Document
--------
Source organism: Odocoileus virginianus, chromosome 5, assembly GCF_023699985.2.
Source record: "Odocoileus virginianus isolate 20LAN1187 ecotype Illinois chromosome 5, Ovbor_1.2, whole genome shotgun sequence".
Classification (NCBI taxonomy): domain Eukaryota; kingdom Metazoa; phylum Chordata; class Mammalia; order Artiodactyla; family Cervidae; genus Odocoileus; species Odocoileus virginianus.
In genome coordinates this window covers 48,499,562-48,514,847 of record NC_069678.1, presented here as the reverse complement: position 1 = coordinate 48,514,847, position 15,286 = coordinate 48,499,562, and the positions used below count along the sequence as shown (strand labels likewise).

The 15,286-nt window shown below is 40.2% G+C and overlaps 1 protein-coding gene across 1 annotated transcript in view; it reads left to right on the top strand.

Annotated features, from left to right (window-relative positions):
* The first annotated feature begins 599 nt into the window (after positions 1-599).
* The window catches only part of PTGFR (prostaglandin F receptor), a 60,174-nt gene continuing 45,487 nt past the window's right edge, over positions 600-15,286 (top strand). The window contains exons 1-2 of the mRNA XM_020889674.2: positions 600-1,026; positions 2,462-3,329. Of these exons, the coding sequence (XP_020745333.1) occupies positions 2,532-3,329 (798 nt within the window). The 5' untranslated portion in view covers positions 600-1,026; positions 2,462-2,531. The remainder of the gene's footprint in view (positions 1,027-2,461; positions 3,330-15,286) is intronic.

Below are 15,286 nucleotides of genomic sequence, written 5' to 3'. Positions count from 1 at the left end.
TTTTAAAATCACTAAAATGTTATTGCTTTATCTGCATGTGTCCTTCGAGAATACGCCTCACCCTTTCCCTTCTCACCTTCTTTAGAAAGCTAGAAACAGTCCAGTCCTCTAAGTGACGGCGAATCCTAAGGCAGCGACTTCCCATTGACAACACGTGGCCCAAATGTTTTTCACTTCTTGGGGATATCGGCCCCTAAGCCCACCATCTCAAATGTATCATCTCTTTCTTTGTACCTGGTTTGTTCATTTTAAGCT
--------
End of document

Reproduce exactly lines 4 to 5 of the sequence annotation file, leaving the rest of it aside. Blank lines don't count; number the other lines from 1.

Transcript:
In genome coordinates this window covers 48,499,562-48,514,847 of record NC_069678.1, presented here as the reverse complement: position 1 = coordinate 48,514,847, position 15,286 = coordinate 48,499,562, and the positions used below count along the sequence as shown (strand labels likewise).

The 15,286-nt window shown below is 40.2% G+C and overlaps 1 protein-coding gene across 1 annotated transcript in view; it reads left to right on the top strand.